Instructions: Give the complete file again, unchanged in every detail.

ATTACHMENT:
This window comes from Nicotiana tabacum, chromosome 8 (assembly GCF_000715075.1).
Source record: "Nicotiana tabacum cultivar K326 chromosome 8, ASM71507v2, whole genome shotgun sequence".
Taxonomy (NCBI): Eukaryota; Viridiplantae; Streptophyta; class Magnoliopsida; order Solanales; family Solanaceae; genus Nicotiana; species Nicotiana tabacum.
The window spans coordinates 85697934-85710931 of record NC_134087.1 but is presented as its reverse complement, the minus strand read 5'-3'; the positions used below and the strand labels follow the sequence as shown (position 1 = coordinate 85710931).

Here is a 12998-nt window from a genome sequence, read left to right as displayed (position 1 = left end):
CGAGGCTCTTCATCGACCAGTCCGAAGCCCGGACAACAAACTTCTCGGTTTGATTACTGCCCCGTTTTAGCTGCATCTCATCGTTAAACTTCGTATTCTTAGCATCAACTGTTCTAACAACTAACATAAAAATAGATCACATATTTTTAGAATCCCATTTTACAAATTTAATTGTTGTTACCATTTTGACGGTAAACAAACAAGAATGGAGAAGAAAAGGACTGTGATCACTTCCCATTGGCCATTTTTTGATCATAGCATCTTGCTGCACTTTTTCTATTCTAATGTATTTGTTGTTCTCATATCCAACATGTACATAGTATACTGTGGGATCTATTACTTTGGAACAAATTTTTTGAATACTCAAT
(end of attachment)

This window comes from Nicotiana tabacum, chromosome 8 (assembly GCF_000715075.1).
Source record: "Nicotiana tabacum cultivar K326 chromosome 8, ASM71507v2, whole genome shotgun sequence".
Taxonomy (NCBI): Eukaryota; Viridiplantae; Streptophyta; class Magnoliopsida; order Solanales; family Solanaceae; genus Nicotiana; species Nicotiana tabacum.
The window spans coordinates 85697934-85710931 of record NC_134087.1 but is presented as its reverse complement, the minus strand read 5'-3'; the positions used below and the strand labels follow the sequence as shown (position 1 = coordinate 85710931).

Here is a 12998-nt window from a genome sequence, read left to right as displayed (position 1 = left end):
CGAGGCTCTTCATCGACCAGTCCGAAGCCCGGACAACAAACTTCTCGGTTTGATTACTGCCCCGTTTTAGCTGCATCTCATCGTTAAACTTCGTATTCTTAGCATCAACTGTTCTAACAACTAACATAAAAATAGATCACATATTTTTAGAATCCCATTTTACAAATTTAATTGTTGTTACCATTTTGACGGTAAACAAACAAGAATGGAGAAGAAAAGGACTGTGATCACTTCCCATTGGCCATTTTTTGATCATAGCATCTTGCTGCACTTTTTCTATTCTAATGTATTTGTTGTTCTCATATCCAACATGTACATAGTATACTGTGGGATCTATTACTTTGGAACAAATTTTTTGAATACTCAAT